Photo by Chad Peltola on Unsplash

Okay, my fellow writers; let’s put our pens down and our producer hats on for a moment. I’m challenging you to apply for more opportunities. Take your original specs, your short film scripts, your undeveloped features, and web series’ and send them out to relevant contests. Get better at selling yourself and apply for fellowships and mentorships. Let’s get way more systematic. You can prepare for writing contests and mentorships so that you’re not overwhelmed as deadlines approach.

Why? Simply put, when we place ourselves and our work into contests and mentorships, we increase our chances. For the cost of some time, a bit of potential rejection, and the entrance fees, we are increasing our chances at gaining the recognition and buzz that moves careers along to the next level.

Even when we apply for contests, programs or mentorships that don’t come through, we are building the habit of being a professional. As a plus, we develop a thicker skin and it gets easier to do the work.

Step 1: Be Ready

Build regular time for this work into your schedule, both for the initial research and for the individual application prep. One way to decrease anxiety and decrease efficiency is to create a template package, a process checklist, and a support team.

Carole Kirschner talks about building your personal logline. You can use this as a springboard for the all-important letter of intent. Once you have a letter that you feel good about, you can use it as the base template for your various applications, (obviously individualized as needed.) These letters of intent need to show your voice and to feel authentic. You should always have an up to date resume in your file, and a few “ready to send” scripts in your portfolio. Have a synopsis and a treatment for each spec in your portfolio. Will you need someone to proofread your applications? Who will write your reference letters if needed? Will you need graphic design elements for an attached treatment? Think about this in advance and do whatever you can ahead of time.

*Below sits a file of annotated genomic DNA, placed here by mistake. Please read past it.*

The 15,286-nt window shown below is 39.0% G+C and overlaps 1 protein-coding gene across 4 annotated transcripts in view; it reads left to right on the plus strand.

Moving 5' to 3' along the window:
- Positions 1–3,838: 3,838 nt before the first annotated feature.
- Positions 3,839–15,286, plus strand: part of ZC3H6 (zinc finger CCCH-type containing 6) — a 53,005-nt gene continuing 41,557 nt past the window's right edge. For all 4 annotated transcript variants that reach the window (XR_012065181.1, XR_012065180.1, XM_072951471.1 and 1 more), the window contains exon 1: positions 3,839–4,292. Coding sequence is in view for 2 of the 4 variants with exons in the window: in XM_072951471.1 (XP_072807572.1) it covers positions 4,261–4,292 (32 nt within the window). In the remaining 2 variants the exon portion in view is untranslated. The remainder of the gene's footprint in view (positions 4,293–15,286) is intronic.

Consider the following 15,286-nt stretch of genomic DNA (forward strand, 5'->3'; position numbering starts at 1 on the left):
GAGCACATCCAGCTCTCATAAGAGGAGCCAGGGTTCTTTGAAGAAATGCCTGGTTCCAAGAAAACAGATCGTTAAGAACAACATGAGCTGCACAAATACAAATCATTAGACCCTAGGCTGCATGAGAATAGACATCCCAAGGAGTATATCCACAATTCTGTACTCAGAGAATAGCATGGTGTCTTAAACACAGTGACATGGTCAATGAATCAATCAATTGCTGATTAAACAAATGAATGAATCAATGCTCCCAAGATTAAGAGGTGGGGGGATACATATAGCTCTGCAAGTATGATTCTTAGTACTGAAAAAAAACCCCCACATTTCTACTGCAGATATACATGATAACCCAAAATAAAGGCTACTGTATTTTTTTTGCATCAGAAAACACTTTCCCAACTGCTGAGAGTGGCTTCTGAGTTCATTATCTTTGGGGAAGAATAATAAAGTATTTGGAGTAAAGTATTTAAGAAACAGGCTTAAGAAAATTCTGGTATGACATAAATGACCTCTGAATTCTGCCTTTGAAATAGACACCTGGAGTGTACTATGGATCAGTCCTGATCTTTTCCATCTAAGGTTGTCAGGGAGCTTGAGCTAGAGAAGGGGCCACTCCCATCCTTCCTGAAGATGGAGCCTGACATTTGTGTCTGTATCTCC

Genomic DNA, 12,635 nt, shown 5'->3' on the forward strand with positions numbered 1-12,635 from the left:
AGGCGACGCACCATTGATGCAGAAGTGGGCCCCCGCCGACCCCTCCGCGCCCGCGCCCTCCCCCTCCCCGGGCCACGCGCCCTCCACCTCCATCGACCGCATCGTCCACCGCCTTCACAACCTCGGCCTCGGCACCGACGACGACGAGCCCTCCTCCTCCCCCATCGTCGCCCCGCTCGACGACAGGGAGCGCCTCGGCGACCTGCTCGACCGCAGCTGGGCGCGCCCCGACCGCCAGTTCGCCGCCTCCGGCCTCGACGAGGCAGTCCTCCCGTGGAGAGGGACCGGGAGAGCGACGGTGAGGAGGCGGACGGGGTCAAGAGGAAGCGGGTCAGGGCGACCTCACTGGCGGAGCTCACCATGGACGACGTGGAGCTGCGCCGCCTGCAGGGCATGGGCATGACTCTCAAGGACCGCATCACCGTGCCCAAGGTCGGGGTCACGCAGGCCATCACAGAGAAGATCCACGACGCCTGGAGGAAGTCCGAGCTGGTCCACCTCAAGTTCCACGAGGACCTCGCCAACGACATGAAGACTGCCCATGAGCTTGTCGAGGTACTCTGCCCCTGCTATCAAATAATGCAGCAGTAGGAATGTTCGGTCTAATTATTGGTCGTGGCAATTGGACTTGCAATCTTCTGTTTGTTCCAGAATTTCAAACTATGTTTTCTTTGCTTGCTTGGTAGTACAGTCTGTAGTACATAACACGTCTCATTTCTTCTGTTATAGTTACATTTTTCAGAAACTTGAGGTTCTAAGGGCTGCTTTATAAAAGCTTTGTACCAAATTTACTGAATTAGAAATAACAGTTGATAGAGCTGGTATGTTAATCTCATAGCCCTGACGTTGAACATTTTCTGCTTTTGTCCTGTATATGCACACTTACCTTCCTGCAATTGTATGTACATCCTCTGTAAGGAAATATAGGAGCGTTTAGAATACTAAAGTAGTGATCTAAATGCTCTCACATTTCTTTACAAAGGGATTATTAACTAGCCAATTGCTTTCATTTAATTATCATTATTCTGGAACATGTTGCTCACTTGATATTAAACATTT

Step 2: Know Your Stuff

Research your best bets and top priorities. These will differ depending on your genre, your level of experience, and your geographic location.  Scan the social media feeds and newsletters of your local arts councils, guilds, national broadcasters, and the major industry markets. You can also learn what contests are lighting up careers by listening to industry podcasts. (We’ve referenced several favorites on our blog over the past year.) Do this homework yourself and you’ll learn a lot more about the industry.  Here in BC, you should definitely pay attention to communications from Creative BC, the CMPA-BC, and Women in Film and Television Vancouver, as well as Telus Storyhive and the Directors Guild of Canada – BC, and Crazy8s, to name a few. Spark Animation and Raindance Vancouver are also useful sources of information. I’m sure I’m missing several more so feel free to leave a comment with suggestions.


Step 3: Create Your List

Create a calendar of relevant submission deadlines. Because you are planning in advance, some dates will only be estimates, so make note a few months earlier to double-check and update the details. Make sure you are on social media and newsletter feeds for the contests and fellowships you will be applying for.


Step 4Do The Work

Be organized, be disciplined and be brave. Do the work. Send in the applications.


Step 5: Be Prepared to Say Yes

Be both prepared to say “yes,” and unflappable if you get a “no.”

This means keeping your schedule clear…ish during the future conferences or mentorships you have applied for. Try not to schedule anything that can’t be rescheduled, moved or refunded.

In case you do get a “yes,” anticipate the obstacles. For example, if you have family, think about what needs to happen in terms of childcare to make this work. Is there any “just in case” groundwork you should be putting into place? Also, financial planning can be a roadblock for most of us. Will you need savings to cover potential travel costs and loss of income? Now is the time to look into funding opportunities and their requirements/deadlines. A little anticipatory thinking and groundwork can go a long way.

If you get a “no,” you’ll need to stay gracious and persevere. After all, most applicants get a no most of the time. That’s why you want to increase your applications in this numbers game in the first place.

If you are not accepted or shortlisted this time around, know that it is not a reflection of your value as an artist.

Here’s a trick – if you want to broaden your perspective and get more comfortable with rejection, get yourself onto a jury for a film festival or a screenwriting contest. Experiencing the submissions avalanche and ensuing selection process from the other side is both illuminating and liberating.

Happy planning and good luck!